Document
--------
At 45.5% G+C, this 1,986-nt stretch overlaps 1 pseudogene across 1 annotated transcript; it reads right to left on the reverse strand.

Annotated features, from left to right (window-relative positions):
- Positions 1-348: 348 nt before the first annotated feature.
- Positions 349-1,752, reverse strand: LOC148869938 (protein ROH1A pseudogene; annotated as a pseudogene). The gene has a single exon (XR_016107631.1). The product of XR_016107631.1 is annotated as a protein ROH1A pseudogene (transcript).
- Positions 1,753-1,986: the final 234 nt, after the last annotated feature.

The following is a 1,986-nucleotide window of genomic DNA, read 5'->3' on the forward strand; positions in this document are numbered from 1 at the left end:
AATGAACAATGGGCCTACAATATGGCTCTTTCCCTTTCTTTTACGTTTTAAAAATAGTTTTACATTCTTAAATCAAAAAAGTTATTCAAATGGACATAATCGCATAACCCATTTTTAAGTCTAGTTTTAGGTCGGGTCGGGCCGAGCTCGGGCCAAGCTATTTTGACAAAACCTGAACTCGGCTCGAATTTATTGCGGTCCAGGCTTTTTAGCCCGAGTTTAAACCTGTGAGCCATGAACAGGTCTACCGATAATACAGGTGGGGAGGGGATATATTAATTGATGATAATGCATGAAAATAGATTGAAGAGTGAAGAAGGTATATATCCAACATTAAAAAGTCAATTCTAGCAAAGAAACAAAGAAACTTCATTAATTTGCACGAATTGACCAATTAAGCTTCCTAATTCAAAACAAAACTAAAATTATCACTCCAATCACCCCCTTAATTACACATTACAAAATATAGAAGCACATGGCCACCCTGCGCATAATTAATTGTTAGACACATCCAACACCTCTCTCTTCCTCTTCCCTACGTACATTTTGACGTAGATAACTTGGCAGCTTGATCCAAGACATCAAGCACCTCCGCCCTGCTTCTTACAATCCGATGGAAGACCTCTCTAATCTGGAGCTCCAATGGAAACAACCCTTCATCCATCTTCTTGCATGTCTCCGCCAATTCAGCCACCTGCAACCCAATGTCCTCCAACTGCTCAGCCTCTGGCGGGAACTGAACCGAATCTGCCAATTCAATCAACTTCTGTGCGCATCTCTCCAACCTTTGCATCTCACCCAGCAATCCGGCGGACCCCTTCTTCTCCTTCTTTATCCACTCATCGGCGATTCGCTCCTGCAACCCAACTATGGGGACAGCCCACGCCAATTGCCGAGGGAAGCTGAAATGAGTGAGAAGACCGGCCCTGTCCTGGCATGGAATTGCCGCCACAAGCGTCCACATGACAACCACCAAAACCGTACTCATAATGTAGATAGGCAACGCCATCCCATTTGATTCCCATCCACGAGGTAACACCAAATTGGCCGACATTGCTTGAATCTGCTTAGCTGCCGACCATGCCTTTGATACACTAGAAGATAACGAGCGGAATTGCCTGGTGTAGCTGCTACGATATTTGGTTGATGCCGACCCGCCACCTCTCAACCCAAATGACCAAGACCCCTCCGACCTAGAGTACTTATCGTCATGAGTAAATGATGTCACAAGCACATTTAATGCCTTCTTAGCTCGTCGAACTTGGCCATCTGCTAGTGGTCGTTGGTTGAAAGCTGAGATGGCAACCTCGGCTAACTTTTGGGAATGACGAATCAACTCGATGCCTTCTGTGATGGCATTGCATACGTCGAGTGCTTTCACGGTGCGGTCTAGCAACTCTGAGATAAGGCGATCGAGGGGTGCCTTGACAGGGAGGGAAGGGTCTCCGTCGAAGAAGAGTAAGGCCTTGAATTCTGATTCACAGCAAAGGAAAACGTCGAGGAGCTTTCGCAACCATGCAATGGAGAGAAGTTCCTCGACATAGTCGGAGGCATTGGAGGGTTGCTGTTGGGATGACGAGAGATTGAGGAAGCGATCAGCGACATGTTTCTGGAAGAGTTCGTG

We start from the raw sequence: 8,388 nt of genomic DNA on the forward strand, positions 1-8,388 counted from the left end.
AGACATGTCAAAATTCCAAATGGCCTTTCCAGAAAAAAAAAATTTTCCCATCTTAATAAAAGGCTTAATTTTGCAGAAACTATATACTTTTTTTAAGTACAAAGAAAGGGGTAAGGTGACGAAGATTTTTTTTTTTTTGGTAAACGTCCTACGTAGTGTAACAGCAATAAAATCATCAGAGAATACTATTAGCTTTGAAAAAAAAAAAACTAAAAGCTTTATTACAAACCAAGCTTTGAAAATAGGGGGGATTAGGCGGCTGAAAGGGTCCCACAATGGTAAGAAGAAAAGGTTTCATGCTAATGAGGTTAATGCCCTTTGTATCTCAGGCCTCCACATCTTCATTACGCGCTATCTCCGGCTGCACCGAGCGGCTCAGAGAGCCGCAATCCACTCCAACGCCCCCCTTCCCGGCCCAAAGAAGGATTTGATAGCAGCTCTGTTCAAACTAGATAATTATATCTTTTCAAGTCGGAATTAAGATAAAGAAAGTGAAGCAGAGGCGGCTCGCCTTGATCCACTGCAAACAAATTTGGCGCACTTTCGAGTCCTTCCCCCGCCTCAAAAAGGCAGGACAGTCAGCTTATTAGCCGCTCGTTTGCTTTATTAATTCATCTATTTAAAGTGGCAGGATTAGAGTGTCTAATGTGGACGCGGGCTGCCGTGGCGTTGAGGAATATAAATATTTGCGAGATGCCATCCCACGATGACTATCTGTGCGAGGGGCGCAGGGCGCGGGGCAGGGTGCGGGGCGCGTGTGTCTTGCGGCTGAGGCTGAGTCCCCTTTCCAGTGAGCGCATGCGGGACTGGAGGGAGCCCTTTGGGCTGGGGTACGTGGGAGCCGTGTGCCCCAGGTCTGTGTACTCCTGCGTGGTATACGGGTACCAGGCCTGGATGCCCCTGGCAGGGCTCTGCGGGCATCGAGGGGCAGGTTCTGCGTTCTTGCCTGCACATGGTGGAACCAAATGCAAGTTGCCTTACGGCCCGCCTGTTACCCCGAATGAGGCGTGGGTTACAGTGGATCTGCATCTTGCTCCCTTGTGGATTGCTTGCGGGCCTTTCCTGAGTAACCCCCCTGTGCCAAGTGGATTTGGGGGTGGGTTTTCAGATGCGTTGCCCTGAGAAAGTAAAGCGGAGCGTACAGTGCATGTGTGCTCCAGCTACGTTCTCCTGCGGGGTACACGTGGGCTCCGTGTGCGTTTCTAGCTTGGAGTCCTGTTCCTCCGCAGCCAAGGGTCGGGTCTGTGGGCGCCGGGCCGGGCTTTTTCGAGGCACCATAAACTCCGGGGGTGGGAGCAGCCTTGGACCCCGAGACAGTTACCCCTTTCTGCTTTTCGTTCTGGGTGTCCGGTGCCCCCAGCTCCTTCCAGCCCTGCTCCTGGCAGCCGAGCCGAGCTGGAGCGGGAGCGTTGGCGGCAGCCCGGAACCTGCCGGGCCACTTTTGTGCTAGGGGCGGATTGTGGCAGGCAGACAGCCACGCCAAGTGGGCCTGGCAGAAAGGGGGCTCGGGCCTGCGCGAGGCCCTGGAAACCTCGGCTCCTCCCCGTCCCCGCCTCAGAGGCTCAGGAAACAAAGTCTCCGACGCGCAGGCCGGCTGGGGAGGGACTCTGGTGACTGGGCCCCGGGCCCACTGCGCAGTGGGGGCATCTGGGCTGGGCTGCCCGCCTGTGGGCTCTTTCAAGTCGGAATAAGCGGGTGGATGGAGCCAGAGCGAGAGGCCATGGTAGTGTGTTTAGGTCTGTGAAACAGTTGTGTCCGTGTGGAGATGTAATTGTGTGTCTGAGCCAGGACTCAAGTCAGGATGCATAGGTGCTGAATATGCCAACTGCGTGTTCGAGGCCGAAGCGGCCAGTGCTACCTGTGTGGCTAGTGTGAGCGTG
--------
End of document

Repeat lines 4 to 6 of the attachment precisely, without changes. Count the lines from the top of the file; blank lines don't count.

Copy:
- Positions 349-1,752, reverse strand: LOC148869938 (protein ROH1A pseudogene; annotated as a pseudogene). The gene has a single exon (XR_016107631.1). The product of XR_016107631.1 is annotated as a protein ROH1A pseudogene (transcript).
- Positions 1,753-1,986: the final 234 nt, after the last annotated feature.

The following is a 1,986-nucleotide window of genomic DNA, read 5'->3' on the forward strand; positions in this document are numbered from 1 at the left end: